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Contrasting Automated and Human Scoring of Essays

Zhang, Mo
Publication Year:
Report Number:
R&D Connections, n21, Mar 2013
Document Type:
Page Count:
Subject/Key Words:
Artificial Intelligence Automated Essay Scoring (AES) Automated Scoring Cognitive Limitations Common Core State Assessments Constructed-Response Item Electronic Essay Rater (E-rater) Eye-Tracking Technology High-Stakes Decisions Human Raters Human Scoring Large-Scale Testing Partnership for Assessment of Readiness for College and Careers (PARCC) SMARTER Balanced Assessment Consortium (SBAC) Validity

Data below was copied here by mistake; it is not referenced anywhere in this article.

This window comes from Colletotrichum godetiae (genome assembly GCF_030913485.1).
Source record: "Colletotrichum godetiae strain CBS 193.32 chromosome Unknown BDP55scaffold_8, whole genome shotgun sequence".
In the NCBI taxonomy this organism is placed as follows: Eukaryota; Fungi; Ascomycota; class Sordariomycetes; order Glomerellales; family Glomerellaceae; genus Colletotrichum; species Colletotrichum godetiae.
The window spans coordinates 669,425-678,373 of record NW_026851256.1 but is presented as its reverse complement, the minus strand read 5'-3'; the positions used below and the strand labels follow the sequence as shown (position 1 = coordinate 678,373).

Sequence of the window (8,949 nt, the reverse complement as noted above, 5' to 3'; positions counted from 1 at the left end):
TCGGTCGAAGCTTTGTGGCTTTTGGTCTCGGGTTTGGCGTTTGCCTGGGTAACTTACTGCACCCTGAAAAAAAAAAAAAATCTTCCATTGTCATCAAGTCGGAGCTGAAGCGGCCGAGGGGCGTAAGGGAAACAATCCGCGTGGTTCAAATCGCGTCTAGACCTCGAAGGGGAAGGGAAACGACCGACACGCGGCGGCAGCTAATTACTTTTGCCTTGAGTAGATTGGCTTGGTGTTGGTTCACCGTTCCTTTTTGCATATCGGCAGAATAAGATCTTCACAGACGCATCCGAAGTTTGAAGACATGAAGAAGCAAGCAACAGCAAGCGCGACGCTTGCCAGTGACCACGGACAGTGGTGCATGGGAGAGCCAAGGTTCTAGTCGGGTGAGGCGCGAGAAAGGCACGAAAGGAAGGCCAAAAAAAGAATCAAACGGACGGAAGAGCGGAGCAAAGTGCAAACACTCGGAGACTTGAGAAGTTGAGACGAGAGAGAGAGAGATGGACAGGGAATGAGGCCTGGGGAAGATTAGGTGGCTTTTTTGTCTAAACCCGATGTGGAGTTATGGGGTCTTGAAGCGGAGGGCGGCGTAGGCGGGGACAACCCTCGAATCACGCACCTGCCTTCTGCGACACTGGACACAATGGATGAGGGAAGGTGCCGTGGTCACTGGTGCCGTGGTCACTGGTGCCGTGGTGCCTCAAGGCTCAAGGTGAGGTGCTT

The author of this essay compares automated and human scoring of essays. The essay gives an overview of the current state-of-the-art of automated scoring and compare its strengths and weaknesses with those of human rating. Computer-assisted essay scoring is said to be fast, consistent, and objective, but it has limitations. Machines are for example not able to evaluate the quality of argumentation, nor consider rhetorical style, areas where human scoring has strengths. The interest in automated scoring has been growing fast in the past few years, partly due to the two common-core assessment consortia – PARCC and Smarter Balanced – and plans to use automated scoring to speed-up score turnaround and reduce cost. The essay describes several common ways to leverage the two scoring approaches in order to meet particular goals for an assessment. Knowing how automated scoring differs from human scoring can help policy makers and testing program directors make better decisions on test use and interpretation. This is the 21st issue in the R&D Connections series.

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